Substituting from this equation to the previous one, we get

\displaystyle \displaystyle \frac{ \partial }{\partial x} (T(x, t) \sin{ \theta(x, t) } ) = T(x, t) (\frac{\partial \psi}{\partial x})^{2} \frac{\partial \theta(x, t)}{\partial x} + T(x, t) \frac{\partial \theta(x, t) }{\partial x}

The first term is second order in \frac{\partial \psi}{\partial x} = \theta so we neglect it. Therefore

\displaystyle \displaystyle \frac{ \partial }{\partial x} (T(x, t) \sin{ \theta(x, t) } ) = T(x, t) \frac{\partial \theta(x, t) }{\partial x}

But since

\displaystyle \theta(x, t) = \frac{\partial \psi}{\partial x}

this becomes

\displaystyle \frac{ \partial } { \partial x} (T(x, t) \sin{\theta(x, t) } ) = T(x, t) \frac{ \partial^{2} \psi(x, t) }{ \partial x^{2} }

Substituting back into

\displaystyle \frac{ \partial }{\partial x} (T(x, t) \sin{ \theta(x, t) } ) = \rho(x) \frac{\partial^{2} \psi}{ \partial^{2} t}

we get

\displaystyle T(x, t) \frac { \partial^{2} \psi(x, t) } { \partial x^{2} } = \rho(x) \frac{ \partial^{2} \psi (x, t) } { \partial^{2} t}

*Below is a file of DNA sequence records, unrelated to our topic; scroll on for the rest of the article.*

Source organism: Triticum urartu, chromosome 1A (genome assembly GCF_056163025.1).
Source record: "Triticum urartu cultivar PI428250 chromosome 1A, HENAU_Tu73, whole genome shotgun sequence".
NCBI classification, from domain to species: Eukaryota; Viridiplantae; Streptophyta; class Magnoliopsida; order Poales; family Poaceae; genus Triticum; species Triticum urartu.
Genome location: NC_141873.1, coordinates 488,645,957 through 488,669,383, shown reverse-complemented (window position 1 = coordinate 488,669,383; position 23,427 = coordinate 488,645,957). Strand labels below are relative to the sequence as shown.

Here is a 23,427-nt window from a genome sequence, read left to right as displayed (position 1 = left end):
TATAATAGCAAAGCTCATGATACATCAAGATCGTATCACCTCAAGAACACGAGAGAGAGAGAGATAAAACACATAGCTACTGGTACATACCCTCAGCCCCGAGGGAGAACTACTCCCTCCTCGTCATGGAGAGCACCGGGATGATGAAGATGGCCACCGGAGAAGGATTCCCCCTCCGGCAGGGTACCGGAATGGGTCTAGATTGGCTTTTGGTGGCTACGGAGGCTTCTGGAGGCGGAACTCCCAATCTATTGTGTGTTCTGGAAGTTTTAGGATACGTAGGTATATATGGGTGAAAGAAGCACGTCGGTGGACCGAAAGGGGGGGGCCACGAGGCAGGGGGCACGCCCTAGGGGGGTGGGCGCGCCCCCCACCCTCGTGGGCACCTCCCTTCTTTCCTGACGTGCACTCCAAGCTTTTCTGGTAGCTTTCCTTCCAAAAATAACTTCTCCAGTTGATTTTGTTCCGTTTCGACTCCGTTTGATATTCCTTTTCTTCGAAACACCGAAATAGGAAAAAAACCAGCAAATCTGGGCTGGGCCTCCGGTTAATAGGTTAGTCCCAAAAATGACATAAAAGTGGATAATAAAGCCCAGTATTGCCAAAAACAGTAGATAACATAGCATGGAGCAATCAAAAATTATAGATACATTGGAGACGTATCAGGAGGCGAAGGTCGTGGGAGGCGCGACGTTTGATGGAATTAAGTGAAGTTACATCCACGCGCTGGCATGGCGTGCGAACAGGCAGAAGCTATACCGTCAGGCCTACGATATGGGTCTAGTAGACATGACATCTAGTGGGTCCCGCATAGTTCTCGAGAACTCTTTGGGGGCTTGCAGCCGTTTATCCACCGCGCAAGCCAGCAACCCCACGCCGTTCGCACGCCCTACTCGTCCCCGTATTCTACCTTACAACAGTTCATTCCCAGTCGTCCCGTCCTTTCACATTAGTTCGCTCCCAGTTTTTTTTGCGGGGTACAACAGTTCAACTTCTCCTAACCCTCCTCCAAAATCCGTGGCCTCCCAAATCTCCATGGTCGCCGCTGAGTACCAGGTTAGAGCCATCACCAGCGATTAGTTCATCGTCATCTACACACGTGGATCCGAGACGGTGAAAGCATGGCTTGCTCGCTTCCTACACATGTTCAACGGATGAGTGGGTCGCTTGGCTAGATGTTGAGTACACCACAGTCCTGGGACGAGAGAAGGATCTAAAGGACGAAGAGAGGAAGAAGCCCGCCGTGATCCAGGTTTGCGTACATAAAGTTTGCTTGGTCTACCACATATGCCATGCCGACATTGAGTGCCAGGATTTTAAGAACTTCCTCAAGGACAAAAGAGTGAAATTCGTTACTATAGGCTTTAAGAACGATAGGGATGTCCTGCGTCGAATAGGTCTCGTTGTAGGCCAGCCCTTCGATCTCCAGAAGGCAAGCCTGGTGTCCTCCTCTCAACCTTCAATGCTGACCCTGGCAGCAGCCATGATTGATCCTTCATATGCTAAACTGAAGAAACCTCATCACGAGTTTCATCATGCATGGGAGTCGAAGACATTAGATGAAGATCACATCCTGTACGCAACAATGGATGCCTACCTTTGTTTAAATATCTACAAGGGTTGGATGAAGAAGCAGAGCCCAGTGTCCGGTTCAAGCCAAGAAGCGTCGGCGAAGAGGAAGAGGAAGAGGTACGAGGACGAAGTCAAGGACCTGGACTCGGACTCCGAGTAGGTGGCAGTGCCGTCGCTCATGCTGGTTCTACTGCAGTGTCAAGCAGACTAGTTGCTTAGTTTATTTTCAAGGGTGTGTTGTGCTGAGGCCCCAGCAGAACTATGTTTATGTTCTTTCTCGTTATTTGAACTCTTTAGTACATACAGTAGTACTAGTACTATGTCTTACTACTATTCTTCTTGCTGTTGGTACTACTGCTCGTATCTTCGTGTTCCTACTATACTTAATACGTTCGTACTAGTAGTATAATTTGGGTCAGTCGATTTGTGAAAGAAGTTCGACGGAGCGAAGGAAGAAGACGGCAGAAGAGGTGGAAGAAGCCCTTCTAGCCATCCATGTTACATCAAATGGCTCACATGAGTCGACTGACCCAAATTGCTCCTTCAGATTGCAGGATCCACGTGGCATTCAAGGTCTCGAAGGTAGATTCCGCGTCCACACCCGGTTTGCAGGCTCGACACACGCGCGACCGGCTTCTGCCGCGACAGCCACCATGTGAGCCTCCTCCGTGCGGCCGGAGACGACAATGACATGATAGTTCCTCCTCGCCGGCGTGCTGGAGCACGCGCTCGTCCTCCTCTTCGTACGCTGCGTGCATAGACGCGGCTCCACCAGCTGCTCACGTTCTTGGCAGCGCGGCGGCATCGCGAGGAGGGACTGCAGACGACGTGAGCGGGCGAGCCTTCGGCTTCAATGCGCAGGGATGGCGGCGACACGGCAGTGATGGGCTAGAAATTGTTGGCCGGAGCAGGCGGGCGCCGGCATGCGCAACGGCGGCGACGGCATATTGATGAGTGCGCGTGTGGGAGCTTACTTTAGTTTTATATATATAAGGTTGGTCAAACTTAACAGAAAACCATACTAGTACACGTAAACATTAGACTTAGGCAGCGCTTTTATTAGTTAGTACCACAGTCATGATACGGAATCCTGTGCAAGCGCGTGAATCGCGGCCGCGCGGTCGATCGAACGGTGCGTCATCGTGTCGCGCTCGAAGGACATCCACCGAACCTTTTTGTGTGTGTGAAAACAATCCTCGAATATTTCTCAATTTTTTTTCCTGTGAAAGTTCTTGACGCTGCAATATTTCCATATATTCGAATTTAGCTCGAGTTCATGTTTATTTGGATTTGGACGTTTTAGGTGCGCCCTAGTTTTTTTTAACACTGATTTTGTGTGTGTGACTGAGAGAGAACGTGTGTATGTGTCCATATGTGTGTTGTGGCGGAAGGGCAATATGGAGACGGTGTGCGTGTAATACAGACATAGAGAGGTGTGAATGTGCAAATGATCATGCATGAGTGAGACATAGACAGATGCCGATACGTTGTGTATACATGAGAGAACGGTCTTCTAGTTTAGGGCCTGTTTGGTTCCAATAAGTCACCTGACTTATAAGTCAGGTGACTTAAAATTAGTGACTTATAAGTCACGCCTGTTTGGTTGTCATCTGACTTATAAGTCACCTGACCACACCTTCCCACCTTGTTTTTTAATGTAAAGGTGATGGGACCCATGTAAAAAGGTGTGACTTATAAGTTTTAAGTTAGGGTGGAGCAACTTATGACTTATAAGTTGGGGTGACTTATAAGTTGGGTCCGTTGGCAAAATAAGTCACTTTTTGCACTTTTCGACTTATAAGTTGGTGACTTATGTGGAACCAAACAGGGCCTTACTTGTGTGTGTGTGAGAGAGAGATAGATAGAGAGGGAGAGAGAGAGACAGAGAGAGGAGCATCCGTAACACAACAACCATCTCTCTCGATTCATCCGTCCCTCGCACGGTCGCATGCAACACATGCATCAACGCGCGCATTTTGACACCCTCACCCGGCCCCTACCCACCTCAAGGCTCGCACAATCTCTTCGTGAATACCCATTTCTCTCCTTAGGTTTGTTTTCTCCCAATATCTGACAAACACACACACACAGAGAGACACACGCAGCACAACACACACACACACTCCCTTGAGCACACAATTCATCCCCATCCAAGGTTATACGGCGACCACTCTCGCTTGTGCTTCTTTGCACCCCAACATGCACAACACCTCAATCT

But since tension is approximately constant along the rope at any given time, tension is approximately a function of time alone. Assuming that you give the rope a constant tension T throughout (i.e., you don’t increase or decrease how hard you’re pulling the ends of the rope), T is a constant. If we further assume that density \rho(x) is a constant \rho, we get

\displaystyle \Rightarrow \frac{ \partial^{2} \psi (x, t) } { \partial^{2} t} = v^{2} \frac { \partial^{2} \psi(x, t) } { \partial x^{2} }
where
\displaystyle v = \sqrt{\frac{T}{\rho}}

This is the famous wave equation. The constant v is called the “phase speed” of the wave.

The most general solution to the wave equation is
\displaystyle \psi(x, t) = f(x-vt) + g(x+vt)
This can be proven rigorously using math without too much difficulty, but it has a very obvious physical meaning!
f(x-vt) is the wave travelling to the right, because if you want to fix the argument of f, then x must increase at a speed of v. Similarly, g(x+vt) is the wave travelling to the left, because to keep the argument the same, x must now decrease. This shape could be anything! For example, this is a valid wave, as long as the pulse is moving to the right at a constant speed!

Wave equation wave form

There’s a very common misconception that all waves have to be sines or cosines, but this is not true! However, all waves can be written as the superposition of sines and cosines. This is a very important fact called the Fourier Theorem.